Save The Robe

New campaign raises funds to restore Chief Justice John Marshall’s historic garment.

Steel engraving of Justice John Marshall, Alonzo Chappel 1862.

As the longest serving Chief Justice of the United States, John Marshall (1755-1835) helped establish the federal judiciary as a constitutional equal of the president and Congress. One of his lesser-known accomplishments is his role in standardizing the black robe for Supreme Court justices.

Sadly, Marshall’s own garment, dating back to the first half of the 19th century, is in dire need of restoration due to acid hydrolysis from the dye and iron mordant used to achieve its deep shade of black. Preservation Virginia, which owns the robe, and the John Marshall Foundation recently launched “Save the Robe,” a national fundraising and awareness campaign to preserve this critical piece of American history—because without immediate stabilization, conservation, and documentation, this important artifact in American history could be lost forever. 

“John Marshall’s simple black robe is a national treasure and an irreplaceable icon of American judicial power,” says Kevin Walsh, president of the John Marshall Foundation and a professor at the University of Richmond School of Law. “The idea that it could be lost for future generations is unthinkable.”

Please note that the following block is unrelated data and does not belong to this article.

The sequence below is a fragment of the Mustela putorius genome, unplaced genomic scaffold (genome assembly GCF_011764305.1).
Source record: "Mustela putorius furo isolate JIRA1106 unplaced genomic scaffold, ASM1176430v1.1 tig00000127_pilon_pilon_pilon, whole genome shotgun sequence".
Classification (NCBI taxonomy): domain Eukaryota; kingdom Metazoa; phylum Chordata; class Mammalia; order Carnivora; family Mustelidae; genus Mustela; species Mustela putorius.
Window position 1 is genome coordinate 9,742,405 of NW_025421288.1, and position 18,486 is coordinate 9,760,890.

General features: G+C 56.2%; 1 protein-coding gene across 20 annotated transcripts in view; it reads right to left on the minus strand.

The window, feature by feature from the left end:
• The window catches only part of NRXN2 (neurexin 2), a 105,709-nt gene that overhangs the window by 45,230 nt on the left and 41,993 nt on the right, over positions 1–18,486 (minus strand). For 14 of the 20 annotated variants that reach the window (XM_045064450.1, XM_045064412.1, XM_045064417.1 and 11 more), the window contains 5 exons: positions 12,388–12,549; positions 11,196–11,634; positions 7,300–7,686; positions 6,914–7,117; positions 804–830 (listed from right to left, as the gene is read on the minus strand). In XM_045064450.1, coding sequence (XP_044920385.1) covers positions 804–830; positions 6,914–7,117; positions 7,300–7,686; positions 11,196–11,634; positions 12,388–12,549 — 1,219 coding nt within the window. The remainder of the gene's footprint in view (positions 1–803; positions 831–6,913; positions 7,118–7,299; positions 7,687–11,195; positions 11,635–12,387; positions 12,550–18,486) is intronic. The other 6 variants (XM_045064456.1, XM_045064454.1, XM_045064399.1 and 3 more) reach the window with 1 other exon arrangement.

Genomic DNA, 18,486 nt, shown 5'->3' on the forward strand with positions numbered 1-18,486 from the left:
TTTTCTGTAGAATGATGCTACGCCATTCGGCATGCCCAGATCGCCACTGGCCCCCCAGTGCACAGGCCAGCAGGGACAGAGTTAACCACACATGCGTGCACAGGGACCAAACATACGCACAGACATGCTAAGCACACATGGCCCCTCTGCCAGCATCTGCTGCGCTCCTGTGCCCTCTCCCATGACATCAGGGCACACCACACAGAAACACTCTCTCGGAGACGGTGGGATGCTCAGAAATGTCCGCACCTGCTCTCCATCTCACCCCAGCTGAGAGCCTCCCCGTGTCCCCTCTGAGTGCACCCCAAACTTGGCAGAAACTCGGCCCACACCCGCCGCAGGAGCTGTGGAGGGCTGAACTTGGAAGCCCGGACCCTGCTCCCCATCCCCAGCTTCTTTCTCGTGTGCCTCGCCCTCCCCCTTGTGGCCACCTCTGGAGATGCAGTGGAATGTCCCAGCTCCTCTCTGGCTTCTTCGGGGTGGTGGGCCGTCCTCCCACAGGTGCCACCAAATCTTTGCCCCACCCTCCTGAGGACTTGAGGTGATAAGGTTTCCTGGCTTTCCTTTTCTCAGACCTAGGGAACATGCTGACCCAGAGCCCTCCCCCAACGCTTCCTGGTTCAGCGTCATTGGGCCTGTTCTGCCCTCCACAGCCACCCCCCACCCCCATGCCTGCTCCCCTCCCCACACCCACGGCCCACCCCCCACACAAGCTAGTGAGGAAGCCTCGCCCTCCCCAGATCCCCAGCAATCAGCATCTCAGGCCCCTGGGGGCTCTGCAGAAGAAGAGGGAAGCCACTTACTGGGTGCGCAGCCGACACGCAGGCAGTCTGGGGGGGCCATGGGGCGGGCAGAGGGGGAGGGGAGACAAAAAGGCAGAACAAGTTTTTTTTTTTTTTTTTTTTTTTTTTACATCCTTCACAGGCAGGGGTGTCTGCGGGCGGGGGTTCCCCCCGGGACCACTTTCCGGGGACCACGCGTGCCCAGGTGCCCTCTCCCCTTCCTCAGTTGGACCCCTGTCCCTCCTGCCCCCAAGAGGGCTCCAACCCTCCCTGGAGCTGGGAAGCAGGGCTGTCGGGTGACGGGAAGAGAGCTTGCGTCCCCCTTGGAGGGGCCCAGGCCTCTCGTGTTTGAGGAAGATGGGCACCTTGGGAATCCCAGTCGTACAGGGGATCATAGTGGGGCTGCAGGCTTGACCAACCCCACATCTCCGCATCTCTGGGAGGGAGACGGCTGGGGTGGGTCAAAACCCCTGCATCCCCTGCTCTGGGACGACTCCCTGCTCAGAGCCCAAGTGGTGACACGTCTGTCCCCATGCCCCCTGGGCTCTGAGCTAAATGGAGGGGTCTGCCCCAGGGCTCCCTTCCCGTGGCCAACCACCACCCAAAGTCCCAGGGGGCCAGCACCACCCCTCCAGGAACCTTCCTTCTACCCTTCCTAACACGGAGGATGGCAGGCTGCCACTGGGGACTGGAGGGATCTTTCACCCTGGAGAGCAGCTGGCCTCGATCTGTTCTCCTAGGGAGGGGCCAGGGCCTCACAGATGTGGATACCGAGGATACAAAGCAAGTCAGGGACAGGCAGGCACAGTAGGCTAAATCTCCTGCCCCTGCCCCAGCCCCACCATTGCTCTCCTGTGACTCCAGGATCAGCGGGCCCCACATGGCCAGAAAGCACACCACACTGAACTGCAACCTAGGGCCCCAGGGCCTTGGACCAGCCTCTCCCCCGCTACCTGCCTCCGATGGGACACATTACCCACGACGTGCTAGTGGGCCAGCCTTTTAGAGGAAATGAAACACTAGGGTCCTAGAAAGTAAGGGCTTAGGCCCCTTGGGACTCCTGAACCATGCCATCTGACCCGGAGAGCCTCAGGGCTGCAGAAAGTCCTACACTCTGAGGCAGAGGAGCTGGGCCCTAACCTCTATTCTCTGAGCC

Howard Sutcliffe, principal conservator and director of River Region Costume and Textile Conservation, will perform the conservation. Sutcliffe’s previous projects include preserving Tiraz fragments from Medieval Egypt, Tzar Nicholas II’s parade uniform, and the original Kermit the Frog puppet.

The campaign’s goal is to raise $218,000, which will not only help restore Marshall’s robe but also fund civics education programs and three duplicate robes for traveling exhibitions. Once restored, the robe will remain in the permanent collection of Preservation Virginia’s John Marshall House, the home in Richmond’s historic Court End neighborhood that Marshall built in 1790 and lived in for 45 years until his death. The robe will be stored in an archival case as part of a new exhibition. SaveTheRobe.com


This article originally appeared in our December 2019 issue.

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